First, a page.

“Omakase” by Weike Wang: A Chinese-American woman in her late 30s goes out for omakase (in Japanese, “I’ll leave it up to you”; in restaurants, sushi selected by the chef) with her white boyfriend, who increasingly shows his obliviousness about racial issues and his dismissive and condescending attitude toward her, despite the fact that she’s the one to do most of the sacrificing and pay most of the bills in their relationship. It’s interesting to see the widely varied responses that reviewers have had, some feeling that all the ways in which the woman is marginalized and put down in the world and within her own relationship to be too stereotypical, while others seem to take the boyfriend’s opinions at face value and view her as too sensitive and neurotic for her own good. Those varying responses are certainly a testament to the realism of the story. She is a bit neurotic, but to me much of this is the conflict generated by her instincts telling her she’s in a bad situation, while everyone around her (boyfriend, family, friends) insists that the only problem is her – thereby robbing her of the sense of self-worth she needs to actually stand up for herself. She comes across as real and vibrant, as do the racial issues addressed, and I’m interested in reading Wang’s novel.

Overall, an interesting collection of stories I don’t regret reading, but that took me a really long time to get through. I’m not sure if I’ll try another of these collections, but I did at least discover a couple of promising authors.

 

Like Reblog Comment
review 2020-05-24 12:56
Accomplished Debut Novel
Killing A Dead Man - Siobhian R. Hodges

“Killing a Dead Man” is rightly billed as a ‘supernatural thriller’ and though the author, Siobhian R. Hodges is a new talent, I thoroughly enjoyed this debut novel. Ostensibly targeted at the YA readership, it can be tricky when shedding light on some challenging themes not to oversteer, but in her subtle use of light and shade, the author successfully navigates a course, which balances the best and worst of human traits.

 

Written in the first person, the book adopts the perspective of Jordan, now aged fifteen, but weighed down by the loss of his twin brother, Danny, brutally murdered five years earlier. It was a defining moment in Jordan’s young life, steeped in guilt that he hadn’t prevented it and anger that the perpetrator had not been caught. The only consolation for Jordan is that Danny’s spirit had not moved on, but intermittently communicates with his brother. Jordan can feel Danny’s presence, rather than see him and though comforting, the connection was not without consequences. The boys’ bewildered parents had finally sought psychiatric help for their surviving son, meanwhile Jordan’s talking to an invisible brother was seized upon by teenage school bullies. The central character is isolated amid the struggles of his adolescent life, but not alone. Still, when Danny divulges he knows the identity of his killer, Jordan is compelled to launch across the country in search of revenge.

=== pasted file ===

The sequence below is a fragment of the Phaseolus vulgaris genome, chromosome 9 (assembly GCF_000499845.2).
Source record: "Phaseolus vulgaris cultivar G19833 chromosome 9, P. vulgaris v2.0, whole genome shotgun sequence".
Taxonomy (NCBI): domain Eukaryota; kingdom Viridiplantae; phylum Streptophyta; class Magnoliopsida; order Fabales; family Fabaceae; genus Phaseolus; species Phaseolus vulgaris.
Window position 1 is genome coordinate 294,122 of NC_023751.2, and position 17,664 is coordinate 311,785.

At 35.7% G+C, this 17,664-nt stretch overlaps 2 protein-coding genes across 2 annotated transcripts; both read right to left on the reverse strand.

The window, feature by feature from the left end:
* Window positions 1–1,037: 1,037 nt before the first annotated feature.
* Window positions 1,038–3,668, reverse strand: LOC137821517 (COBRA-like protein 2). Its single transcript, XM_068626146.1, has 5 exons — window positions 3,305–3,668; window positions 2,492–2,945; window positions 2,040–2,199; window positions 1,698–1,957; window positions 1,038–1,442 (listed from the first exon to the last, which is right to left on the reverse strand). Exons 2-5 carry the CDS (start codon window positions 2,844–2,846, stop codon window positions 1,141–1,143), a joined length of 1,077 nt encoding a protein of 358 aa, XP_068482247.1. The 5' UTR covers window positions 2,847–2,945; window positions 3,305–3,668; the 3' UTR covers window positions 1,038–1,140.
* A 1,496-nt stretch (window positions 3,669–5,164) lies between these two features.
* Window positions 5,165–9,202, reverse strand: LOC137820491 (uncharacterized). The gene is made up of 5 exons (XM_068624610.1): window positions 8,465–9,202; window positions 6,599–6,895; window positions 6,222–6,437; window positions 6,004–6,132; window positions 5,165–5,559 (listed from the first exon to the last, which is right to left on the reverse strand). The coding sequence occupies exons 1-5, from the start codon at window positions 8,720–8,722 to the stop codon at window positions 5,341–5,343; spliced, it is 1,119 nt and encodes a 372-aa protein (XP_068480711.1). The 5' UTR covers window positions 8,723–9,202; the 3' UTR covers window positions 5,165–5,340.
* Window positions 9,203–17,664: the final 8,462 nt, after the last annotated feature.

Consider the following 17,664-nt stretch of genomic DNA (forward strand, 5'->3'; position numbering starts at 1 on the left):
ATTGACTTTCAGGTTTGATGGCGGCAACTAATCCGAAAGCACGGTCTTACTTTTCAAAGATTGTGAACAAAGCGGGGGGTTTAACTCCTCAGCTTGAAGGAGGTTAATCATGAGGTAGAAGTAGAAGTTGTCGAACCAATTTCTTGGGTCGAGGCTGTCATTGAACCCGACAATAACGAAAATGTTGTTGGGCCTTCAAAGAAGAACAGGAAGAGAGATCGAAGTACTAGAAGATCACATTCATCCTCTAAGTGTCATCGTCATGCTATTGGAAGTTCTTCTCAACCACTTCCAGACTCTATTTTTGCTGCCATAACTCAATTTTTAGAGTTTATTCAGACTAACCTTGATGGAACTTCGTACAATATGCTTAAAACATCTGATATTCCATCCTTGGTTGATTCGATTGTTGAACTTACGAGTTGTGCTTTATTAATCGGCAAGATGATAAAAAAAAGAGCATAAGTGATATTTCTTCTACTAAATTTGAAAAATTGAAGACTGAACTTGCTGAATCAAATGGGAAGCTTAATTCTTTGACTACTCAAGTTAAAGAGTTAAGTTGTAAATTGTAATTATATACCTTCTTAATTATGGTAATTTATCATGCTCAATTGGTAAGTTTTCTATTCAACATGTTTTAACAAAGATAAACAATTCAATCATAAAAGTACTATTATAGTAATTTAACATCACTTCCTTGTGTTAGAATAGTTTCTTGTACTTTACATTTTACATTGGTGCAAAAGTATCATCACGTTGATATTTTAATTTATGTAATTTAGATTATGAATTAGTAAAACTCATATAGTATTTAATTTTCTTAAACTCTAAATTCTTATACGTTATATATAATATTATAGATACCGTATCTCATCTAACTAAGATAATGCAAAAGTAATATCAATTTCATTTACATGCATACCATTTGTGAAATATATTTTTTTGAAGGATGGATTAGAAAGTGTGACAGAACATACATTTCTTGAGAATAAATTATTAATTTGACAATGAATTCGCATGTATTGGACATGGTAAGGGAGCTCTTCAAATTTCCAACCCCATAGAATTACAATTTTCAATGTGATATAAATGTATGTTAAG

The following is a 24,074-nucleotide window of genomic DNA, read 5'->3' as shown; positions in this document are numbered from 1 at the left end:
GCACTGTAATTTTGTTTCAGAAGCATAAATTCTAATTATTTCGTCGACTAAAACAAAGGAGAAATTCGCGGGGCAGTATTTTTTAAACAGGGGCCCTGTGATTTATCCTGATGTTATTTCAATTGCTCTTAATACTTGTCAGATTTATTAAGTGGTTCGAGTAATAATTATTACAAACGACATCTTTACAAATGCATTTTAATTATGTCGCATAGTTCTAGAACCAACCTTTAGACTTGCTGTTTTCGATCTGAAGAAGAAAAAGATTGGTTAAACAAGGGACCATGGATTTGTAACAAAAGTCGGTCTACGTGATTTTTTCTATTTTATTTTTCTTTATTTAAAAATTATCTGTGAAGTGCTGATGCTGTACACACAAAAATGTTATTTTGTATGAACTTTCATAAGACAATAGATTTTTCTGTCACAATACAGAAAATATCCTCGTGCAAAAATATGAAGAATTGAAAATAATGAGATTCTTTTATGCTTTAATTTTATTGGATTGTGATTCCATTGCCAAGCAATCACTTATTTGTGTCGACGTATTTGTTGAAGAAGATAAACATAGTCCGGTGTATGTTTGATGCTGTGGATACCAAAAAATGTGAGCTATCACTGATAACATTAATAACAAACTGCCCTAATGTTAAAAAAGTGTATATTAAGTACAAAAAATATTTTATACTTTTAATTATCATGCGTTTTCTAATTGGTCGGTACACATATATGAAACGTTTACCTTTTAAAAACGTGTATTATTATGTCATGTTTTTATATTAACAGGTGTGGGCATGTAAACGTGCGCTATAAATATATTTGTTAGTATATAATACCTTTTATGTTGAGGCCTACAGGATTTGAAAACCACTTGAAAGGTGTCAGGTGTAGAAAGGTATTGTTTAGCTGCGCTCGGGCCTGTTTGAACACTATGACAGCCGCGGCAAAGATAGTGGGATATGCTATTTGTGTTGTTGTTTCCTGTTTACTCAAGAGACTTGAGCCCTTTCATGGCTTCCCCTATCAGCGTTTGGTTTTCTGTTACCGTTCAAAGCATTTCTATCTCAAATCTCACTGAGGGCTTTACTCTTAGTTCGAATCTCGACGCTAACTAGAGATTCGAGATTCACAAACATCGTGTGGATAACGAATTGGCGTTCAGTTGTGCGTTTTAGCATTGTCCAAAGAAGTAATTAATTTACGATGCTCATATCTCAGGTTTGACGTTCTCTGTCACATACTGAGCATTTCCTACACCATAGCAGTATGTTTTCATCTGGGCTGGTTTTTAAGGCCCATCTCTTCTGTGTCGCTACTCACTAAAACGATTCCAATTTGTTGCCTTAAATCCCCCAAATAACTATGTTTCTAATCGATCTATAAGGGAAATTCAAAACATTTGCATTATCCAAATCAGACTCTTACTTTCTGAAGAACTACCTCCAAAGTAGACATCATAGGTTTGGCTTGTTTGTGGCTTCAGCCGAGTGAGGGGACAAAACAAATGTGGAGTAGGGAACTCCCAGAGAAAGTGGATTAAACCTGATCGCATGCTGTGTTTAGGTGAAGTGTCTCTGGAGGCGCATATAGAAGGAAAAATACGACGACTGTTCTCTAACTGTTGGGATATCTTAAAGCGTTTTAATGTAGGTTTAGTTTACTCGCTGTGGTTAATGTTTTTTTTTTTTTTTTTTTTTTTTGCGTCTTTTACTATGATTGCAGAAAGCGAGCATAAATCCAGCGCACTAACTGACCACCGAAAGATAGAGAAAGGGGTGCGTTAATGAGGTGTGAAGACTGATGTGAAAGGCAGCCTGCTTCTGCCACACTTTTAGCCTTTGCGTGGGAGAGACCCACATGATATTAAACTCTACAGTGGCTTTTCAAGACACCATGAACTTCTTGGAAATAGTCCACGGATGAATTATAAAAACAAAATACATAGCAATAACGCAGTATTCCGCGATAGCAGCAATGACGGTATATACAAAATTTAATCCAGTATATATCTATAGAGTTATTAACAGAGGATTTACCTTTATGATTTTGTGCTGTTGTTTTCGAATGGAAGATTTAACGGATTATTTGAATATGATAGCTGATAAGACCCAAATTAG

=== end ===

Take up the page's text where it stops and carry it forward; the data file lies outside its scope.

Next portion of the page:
Whilst the premise of the subsequent adventure may play differently, depending on the reader’s beliefs concerning the afterlife, I found the author’s description of the twins’ ongoing relationship and the permeable nature of the boundary between this world and the next, both convincing and warming. Jordan and Danny are each held in a glutinous state of torment, which must surely be excised if they are to move on with their respective journeys, but it will take active forces in both realms if Jordan is to survive the ordeal.

 

Along the way, the reader is introduced to some intriguing characters, in particular, long-suffering taxi driver, Mr Butch, who is unwittingly drawn into Jordan’s odyssey and just as Danny attends the edge of the living world, so Jordan’s companion is a welcome escort for his foray into a murky, sometimes hostile adult environment.

 

The book teems with suspense, yet delivers the reader a very satisfying denouement. I look forward to placing my copy in the hands of a teenager, for whom I think the novel was intended, but with a hearty recommendation that it is well worth reading. So too perhaps for those young of heart!

 

Unusual praise too for the quality of the binding. I am not ordinarily moved to comment on such aesthetics, however, the paperback, apparently “printed in Great Britain by Amazon”, has a deliciously waxy feel to the touch, which simply made the book a genuine pleasure to hold. Ms Hodges is to be congratulated on such a rounded debut and I look forward with interest to her future titles.

 

Like Reblog Comment
show activity (+)
review SPOILER ALERT! 2020-05-19 06:17
Book review: unhoneymooners Christina Lauren